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Multics Emacs: The History, Design and Implementation (1979) (multicians.org)
78 points by pcr910303 13 days ago | hide | past | web | favorite | 12 comments





One interesting bit I (re-)learned from this is that Multics Emacs was the first Emacs implemented in LISP, so although RMS implemented the first Emacs in TECO, and implemented the currently most popular Emacs, LISP was introduced into it by someone else.

And RMS makes no secret of that: https://www.gnu.org/gnu/rms-lisp.html so I probably learned this before at some point.


> Multics Emacs was the first Emacs implemented in LISP

No, the first Emacs in Lisp was the one from Dan Weinreb for the Lisp Machine, which was also the second Emacs implementation. It was called EINE, EINE Is Not Emacs. Then ZWEI, ZWEI Was EINE Initially.


However, MINCE Is Not Complete EMACS. (Hey Gyro!)

Check out the gorgeous Creative Computing ad:

https://en.wikipedia.org/wiki/MINCE

And contrast with the ugly UniPress Emacs ad:

https://imgur.com/zFRzPYQ

    If you edit please try Emacs.

    PROGRAMMER GENERAL'S WARNING: Inferior
    Editors Cause Decreased Productivity Or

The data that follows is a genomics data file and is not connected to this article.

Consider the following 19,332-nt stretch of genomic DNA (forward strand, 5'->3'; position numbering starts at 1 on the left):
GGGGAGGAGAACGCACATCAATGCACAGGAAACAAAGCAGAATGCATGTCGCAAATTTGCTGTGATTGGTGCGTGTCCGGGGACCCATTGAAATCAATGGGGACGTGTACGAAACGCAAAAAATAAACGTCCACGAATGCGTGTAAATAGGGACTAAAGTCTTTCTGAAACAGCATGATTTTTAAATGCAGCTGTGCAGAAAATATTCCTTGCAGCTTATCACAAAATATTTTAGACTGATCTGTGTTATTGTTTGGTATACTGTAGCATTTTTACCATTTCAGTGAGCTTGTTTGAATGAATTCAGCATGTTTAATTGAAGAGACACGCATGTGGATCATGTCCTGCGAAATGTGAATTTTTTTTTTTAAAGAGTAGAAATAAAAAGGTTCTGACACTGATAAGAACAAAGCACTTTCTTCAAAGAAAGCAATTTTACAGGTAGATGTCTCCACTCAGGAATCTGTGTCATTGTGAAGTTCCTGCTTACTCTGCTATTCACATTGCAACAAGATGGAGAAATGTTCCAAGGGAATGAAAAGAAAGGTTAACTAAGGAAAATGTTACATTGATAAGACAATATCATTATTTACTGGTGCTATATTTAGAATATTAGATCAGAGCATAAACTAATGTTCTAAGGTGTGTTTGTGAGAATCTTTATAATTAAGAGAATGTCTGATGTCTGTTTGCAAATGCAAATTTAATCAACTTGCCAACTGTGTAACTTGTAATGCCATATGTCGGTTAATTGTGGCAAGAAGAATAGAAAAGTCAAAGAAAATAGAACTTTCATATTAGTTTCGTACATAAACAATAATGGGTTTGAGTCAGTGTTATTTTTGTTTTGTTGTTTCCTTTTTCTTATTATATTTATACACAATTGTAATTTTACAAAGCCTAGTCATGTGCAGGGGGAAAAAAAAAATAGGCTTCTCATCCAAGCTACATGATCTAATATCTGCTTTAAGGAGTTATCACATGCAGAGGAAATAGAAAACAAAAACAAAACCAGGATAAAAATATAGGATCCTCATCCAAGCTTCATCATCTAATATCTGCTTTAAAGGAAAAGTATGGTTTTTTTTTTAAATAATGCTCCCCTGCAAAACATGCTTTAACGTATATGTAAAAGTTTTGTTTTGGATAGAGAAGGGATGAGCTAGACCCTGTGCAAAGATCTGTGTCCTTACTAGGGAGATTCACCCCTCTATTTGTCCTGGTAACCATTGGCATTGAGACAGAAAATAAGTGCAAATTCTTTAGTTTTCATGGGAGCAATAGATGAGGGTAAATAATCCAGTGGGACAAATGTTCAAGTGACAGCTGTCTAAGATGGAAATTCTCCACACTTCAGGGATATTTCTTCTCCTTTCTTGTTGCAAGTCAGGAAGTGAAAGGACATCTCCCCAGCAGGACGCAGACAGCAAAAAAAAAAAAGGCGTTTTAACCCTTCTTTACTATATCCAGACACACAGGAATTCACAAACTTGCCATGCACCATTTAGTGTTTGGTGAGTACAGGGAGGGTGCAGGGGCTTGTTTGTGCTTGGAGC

Vaporware And May Complicate Development.

    UniPress Emacs: Less than 90MB "tar"(1).
Also ZMACS is ZetaLisp eMACS:

https://en.wikipedia.org/wiki/Zmacs

And CLIMAX is Common Lisp Interface Manager emACS:

https://en.wikipedia.org/wiki/Climacs

Of course JOVE is Jonathan's Own Version of Emacs:

https://en.wikipedia.org/wiki/JOVE

Sadly ZILE is Lossy Emacs:

https://en.wikipedia.org/wiki/GNU_Zile

Worse yet, VILE is VI Like Emacs:

https://en.wikipedia.org/wiki/Vile_(editor)


I stand corrected! And I could have learned that if I had read the footnote in RMS' article...

Didn't Multics Emacs predate ZWEI? Or was kind of contemporary to it?

It's my understanding that the EINE (v1) → ZWEI (v2) rename happened in the '80s, but that EINE was just slightly before Multics Emacs.

The Lisp Machine progress report from 1977 already mentions its Emacs-like editor.

I don't know much about multics emacs, but the author's knowledge of baroque counterpoint and fugue is unparalleled outside of academe.

He's spread his knowledge of music theory with many, including me, on the (opensource) musescore website.


If you'd like to use Multics Emacs (with little effort) you can use the BAN.AI Public Access System - some relevant instructions are posted here: https://lobste.rs/s/uwvpl1/110_days_early_multics_emacs_hist...

I remember using Multics Emacs at Cardiff in the early 80s. It was really noticeable how much more responsive it became when nobody else was using the system.

Who gonna read this, this is so compact.

It’s not mobile friendly although maybe this says more about mobile browsers than the site itself, because it looks like a typical old school “mofo” style website (h1 h2 p etc. no css)



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